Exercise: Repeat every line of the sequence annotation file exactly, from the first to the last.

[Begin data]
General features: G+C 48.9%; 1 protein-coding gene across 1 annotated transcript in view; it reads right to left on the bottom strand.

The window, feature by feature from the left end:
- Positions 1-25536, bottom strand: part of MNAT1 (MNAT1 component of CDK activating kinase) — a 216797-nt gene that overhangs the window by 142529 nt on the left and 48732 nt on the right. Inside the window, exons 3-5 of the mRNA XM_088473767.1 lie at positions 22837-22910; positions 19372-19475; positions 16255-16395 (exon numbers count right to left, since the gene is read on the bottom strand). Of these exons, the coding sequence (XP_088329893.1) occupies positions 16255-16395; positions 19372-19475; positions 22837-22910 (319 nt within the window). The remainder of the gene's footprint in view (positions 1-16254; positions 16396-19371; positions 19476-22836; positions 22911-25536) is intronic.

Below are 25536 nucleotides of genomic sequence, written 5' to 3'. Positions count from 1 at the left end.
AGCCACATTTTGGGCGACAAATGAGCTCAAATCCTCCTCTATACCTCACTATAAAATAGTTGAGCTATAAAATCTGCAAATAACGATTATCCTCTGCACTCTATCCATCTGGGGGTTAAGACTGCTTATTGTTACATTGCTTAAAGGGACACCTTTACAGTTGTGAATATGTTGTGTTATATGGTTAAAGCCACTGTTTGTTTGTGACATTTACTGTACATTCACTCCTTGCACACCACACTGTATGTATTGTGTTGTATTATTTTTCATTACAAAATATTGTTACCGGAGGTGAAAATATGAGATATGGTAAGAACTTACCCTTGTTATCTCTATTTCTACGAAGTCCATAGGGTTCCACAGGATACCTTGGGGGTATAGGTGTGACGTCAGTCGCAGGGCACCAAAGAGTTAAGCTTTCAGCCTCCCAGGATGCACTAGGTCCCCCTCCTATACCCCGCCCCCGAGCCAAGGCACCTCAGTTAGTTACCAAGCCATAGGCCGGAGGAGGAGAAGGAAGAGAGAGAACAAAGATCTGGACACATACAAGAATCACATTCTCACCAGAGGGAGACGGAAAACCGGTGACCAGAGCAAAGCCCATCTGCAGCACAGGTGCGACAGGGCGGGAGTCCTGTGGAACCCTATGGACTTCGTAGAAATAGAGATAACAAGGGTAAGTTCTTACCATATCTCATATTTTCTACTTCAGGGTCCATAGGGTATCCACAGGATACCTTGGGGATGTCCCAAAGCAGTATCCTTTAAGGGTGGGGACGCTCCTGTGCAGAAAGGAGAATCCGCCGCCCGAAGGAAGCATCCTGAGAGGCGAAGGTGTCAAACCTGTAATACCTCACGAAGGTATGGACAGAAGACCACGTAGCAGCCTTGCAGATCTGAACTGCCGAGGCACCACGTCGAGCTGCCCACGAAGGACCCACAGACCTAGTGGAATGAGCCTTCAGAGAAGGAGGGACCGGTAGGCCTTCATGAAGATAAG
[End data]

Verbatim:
General features: G+C 48.9%; 1 protein-coding gene across 1 annotated transcript in view; it reads right to left on the bottom strand.

The window, feature by feature from the left end:
- Positions 1-25536, bottom strand: part of MNAT1 (MNAT1 component of CDK activating kinase) — a 216797-nt gene that overhangs the window by 142529 nt on the left and 48732 nt on the right. Inside the window, exons 3-5 of the mRNA XM_088473767.1 lie at positions 22837-22910; positions 19372-19475; positions 16255-16395 (exon numbers count right to left, since the gene is read on the bottom strand). Of these exons, the coding sequence (XP_088329893.1) occupies positions 16255-16395; positions 19372-19475; positions 22837-22910 (319 nt within the window). The remainder of the gene's footprint in view (positions 1-16254; positions 16396-19371; positions 19476-22836; positions 22911-25536) is intronic.

Below are 25536 nucleotides of genomic sequence, written 5' to 3'. Positions count from 1 at the left end.
AGCCACATTTTGGGCGACAAATGAGCTCAAATCCTCCTCTATACCTCACTATAAAATAGTTGAGCTATAAAATCTGCAAATAACGATTATCCTCTGCACTCTATCCATCTGGGGGTTAAGACTGCTTATTGTTACATTGCTTAAAGGGACACCTTTACAGTTGTGAATATGTTGTGTTATATGGTTAAAGCCACTGTTTGTTTGTGACATTTACTGTACATTCACTCCTTGCACACCACACTGTATGTATTGTGTTGTATTATTTTTCATTACAAAATATTGTTACCGGAGGTGAAAATATGAGATATGGTAAGAACTTACCCTTGTTATCTCTATTTCTACGAAGTCCATAGGGTTCCACAGGATACCTTGGGGGTATAGGTGTGACGTCAGTCGCAGGGCACCAAAGAGTTAAGCTTTCAGCCTCCCAGGATGCACTAGGTCCCCCTCCTATACCCCGCCCCCGAGCCAAGGCACCTCAGTTAGTTACCAAGCCATAGGCCGGAGGAGGAGAAGGAAGAGAGAGAACAAAGATCTGGACACATACAAGAATCACATTCTCACCAGAGGGAGACGGAAAACCGGTGACCAGAGCAAAGCCCATCTGCAGCACAGGTGCGACAGGGCGGGAGTCCTGTGGAACCCTATGGACTTCGTAGAAATAGAGATAACAAGGGTAAGTTCTTACCATATCTCATATTTTCTACTTCAGGGTCCATAGGGTATCCACAGGATACCTTGGGGATGTCCCAAAGCAGTATCCTTTAAGGGTGGGGACGCTCCTGTGCAGAAAGGAGAATCCGCCGCCCGAAGGAAGCATCCTGAGAGGCGAAGGTGTCAAACCTGTAATACCTCACGAAGGTATGGACAGAAGACCACGTAGCAGCCTTGCAGATCTGAACTGCCGAGGCACCACGTCGAGCTGCCCACGAAGGACCCACAGACCTAGTGGAATGAGCCTTCAGAGAAGGAGGGACCGGTAGGCCTTCATGAAGATAAG